John “Jack” O’Neill is an experienced attorney who was counsel for the Philadelphia Building Trades and the International Brotherhood of Electrical Workers Local 98, handled civil litigation with a private firm and spent a decade as a city prosecutor, where he was lead counsel on some of the city’s high-profile criminal trials.
At Kline & Specter, O’Neill focuses on workplace and construction site injury litigation and other catastrophic injury litigation.
Immediately prior to joining the firm, O’Neill, a Philadelphia native, represented the Philadelphia Building Trades and was counsel and chief of staff for IBEW Local 98, developing a deep relationship with Philadelphia’s labor community. Before that, he worked with the private Center City law firm of Schatz and Steinberg, P.C., where he practiced civil and criminal litigation.
It was with the Philadelphia District Attorney’s Office that O’Neill gained much of his experience, starting with the Municipal Court Unit, then to Juvenile Court cases, the Family Violence and Sexual Assault Unit, then to working in the Homicide and Special Investigations units. He won more than 100 jury trials and several hundred bench trials.
O’Neill won a verdict and prison sentence of 50 to 100 years in the celebrated trial of the so-called Kensington Rapist, Marcos Camacho, one of the worst serial rapists in Philadelphia history. “He held a knife to their throats, he raped them, and threw them out into the winter cold, naked. He did it over and over again in a small period of time, and he did it with no remorse at all,” O’Neill told CBS news and other news media at the time.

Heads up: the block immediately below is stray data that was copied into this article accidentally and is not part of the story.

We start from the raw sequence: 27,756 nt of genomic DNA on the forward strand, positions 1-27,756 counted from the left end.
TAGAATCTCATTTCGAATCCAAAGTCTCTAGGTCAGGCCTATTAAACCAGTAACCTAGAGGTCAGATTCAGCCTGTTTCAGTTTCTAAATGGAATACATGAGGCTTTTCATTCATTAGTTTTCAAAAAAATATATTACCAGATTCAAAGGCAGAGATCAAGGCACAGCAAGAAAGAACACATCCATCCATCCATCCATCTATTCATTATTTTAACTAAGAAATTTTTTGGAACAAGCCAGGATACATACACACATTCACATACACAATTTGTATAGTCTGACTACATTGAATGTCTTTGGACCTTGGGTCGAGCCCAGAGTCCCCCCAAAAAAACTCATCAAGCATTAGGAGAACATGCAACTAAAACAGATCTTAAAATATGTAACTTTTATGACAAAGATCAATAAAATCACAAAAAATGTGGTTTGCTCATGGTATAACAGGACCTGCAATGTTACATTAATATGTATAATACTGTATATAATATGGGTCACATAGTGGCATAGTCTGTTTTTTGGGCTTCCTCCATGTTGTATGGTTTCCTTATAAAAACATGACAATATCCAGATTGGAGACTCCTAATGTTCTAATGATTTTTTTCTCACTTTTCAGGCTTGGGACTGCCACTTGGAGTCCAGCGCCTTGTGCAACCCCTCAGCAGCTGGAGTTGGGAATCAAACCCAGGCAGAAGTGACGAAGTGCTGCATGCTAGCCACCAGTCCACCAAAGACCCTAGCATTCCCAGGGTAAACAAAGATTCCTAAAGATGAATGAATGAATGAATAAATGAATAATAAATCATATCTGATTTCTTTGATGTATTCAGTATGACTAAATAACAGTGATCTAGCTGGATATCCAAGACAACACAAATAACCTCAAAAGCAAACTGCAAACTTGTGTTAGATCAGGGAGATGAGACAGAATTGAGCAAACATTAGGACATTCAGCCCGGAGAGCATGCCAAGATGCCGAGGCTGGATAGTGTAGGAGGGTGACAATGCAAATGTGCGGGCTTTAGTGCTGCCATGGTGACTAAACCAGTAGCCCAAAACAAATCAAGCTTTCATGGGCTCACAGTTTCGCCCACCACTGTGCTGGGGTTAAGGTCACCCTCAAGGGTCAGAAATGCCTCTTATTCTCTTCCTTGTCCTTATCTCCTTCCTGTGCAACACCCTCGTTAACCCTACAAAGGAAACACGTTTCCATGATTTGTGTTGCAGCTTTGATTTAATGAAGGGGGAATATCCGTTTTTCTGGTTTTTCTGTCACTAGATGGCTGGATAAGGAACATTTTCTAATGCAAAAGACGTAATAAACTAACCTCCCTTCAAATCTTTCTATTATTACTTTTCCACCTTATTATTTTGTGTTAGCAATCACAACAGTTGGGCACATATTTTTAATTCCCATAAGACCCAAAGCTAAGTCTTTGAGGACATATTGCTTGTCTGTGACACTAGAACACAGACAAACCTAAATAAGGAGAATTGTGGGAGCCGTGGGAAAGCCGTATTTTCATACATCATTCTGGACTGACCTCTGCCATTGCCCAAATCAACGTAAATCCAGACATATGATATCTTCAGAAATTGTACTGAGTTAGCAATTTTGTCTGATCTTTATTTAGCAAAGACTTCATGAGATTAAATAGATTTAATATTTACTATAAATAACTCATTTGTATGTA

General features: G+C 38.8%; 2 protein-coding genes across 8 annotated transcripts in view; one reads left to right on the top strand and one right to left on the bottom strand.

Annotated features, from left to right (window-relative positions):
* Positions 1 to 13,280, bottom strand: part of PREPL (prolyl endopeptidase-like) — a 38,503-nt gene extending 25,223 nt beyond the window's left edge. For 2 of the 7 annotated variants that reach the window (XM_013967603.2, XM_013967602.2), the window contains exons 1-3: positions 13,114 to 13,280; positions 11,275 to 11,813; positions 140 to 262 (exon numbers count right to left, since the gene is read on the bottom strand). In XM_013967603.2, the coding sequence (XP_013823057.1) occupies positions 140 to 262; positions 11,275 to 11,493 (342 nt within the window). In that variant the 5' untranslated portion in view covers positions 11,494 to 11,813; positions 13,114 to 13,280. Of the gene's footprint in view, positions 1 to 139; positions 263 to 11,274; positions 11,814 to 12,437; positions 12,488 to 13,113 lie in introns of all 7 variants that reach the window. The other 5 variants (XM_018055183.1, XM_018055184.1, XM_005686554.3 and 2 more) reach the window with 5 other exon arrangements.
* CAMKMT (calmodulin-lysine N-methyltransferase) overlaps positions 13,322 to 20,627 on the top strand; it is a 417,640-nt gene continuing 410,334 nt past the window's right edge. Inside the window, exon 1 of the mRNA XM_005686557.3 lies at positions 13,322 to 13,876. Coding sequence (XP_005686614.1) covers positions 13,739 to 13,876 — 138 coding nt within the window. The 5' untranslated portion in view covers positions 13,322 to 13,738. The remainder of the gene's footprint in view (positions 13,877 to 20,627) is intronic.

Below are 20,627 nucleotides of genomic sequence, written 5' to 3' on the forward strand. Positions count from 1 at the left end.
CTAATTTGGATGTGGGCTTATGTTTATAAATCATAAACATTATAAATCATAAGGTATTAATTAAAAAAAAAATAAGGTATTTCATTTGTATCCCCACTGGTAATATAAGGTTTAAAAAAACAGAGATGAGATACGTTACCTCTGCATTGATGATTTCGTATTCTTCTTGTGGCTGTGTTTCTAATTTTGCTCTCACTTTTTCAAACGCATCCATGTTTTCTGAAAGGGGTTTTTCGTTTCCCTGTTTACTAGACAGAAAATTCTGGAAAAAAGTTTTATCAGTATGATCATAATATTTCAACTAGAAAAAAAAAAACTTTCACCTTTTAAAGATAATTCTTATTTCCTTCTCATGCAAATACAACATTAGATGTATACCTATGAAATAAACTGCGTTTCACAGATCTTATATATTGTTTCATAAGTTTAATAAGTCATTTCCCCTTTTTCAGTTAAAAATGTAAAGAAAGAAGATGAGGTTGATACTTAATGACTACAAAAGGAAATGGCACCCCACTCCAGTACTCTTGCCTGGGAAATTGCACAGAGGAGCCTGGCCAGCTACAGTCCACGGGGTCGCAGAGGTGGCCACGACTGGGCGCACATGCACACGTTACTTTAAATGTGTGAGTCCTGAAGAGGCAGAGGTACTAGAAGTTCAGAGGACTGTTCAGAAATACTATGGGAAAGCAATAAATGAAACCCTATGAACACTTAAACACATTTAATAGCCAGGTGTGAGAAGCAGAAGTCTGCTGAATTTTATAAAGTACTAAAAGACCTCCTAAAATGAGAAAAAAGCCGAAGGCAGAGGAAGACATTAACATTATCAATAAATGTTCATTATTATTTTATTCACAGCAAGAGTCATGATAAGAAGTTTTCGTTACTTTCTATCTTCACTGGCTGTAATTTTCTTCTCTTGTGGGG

In another case, O’Neill won a conviction in the first case in Pennsylvania in which, arguing a person’s rights under the Americans with Disabilities Act, he was allowed to have a victim with cerebral palsy testify using an alternative means of communication, namely a speech pathologist serving as an expert/translator, a method upheld upon appeal by the Pennsylvania Supreme Court. O’Neill used the case as the basis for a lecture on how to represent victims with similar disabilities that he gave before the National Conference on Crimes Against Women.
In another high-profile win, O’Neill secured a guilty verdict in a cold-case murder that occurred in front of the Philadelphia Art Museum during the city’s Independence Day fireworks show.
O’Neill also worked with various law enforcement agencies, including the FBI and Homeland Security, in coordinating an investigation that led to the arrest and conviction of Wayne Prater, who had built a bomb that, if detonated, could have created an explosion radius larger than Lincoln Financial Field.
O’Neill has been selected to speak at a number of forums on various topics, including about representing people who are disabled and cases involving crimes against women. He also worked with Children’s Hospital of Philadelphia to help train nurses on testifying in cases of sexual assault.
O’Neill is the president of Young Organized Philadelphia, an AFL-CIO affiliated workers advocacy group. He served as Secretary for the Brehon Law Society, an organization for lawyers and judges of Irish descent.
He earned his undergraduate degree from Rutgers University, where he graduated summa cum laude, and his law degree from Florida State University, where he was a member of the Business Law Review and received the Excellence in Trial Advocacy Award. O’Neill has also won several book awards, including for comparative criminal procedure and the civil legal system.